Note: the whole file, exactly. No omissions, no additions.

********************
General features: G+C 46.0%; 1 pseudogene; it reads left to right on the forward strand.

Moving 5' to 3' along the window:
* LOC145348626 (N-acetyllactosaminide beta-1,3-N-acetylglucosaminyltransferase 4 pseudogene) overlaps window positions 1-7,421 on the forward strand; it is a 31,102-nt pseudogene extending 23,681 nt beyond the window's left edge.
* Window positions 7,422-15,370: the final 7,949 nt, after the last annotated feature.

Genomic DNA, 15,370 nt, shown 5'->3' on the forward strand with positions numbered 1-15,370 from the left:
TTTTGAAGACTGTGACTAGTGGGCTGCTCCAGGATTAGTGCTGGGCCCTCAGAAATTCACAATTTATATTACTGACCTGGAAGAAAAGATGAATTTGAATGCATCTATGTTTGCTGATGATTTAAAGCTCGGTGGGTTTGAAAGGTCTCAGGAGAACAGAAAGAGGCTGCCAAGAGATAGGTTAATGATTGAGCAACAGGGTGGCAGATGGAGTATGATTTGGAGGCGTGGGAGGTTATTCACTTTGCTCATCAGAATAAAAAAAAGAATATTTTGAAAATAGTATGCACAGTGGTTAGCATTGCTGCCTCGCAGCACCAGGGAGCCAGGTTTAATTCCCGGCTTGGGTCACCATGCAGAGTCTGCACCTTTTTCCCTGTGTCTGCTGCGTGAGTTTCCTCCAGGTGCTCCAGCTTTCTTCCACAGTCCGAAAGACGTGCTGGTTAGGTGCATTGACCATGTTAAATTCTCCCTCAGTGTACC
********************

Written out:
General features: G+C 46.0%; 1 pseudogene; it reads left to right on the forward strand.

Moving 5' to 3' along the window:
* LOC145348626 (N-acetyllactosaminide beta-1,3-N-acetylglucosaminyltransferase 4 pseudogene) overlaps window positions 1-7,421 on the forward strand; it is a 31,102-nt pseudogene extending 23,681 nt beyond the window's left edge.
* Window positions 7,422-15,370: the final 7,949 nt, after the last annotated feature.

Genomic DNA, 15,370 nt, shown 5'->3' on the forward strand with positions numbered 1-15,370 from the left:
TTTTGAAGACTGTGACTAGTGGGCTGCTCCAGGATTAGTGCTGGGCCCTCAGAAATTCACAATTTATATTACTGACCTGGAAGAAAAGATGAATTTGAATGCATCTATGTTTGCTGATGATTTAAAGCTCGGTGGGTTTGAAAGGTCTCAGGAGAACAGAAAGAGGCTGCCAAGAGATAGGTTAATGATTGAGCAACAGGGTGGCAGATGGAGTATGATTTGGAGGCGTGGGAGGTTATTCACTTTGCTCATCAGAATAAAAAAAAGAATATTTTGAAAATAGTATGCACAGTGGTTAGCATTGCTGCCTCGCAGCACCAGGGAGCCAGGTTTAATTCCCGGCTTGGGTCACCATGCAGAGTCTGCACCTTTTTCCCTGTGTCTGCTGCGTGAGTTTCCTCCAGGTGCTCCAGCTTTCTTCCACAGTCCGAAAGACGTGCTGGTTAGGTGCATTGACCATGTTAAATTCTCCCTCAGTGTACC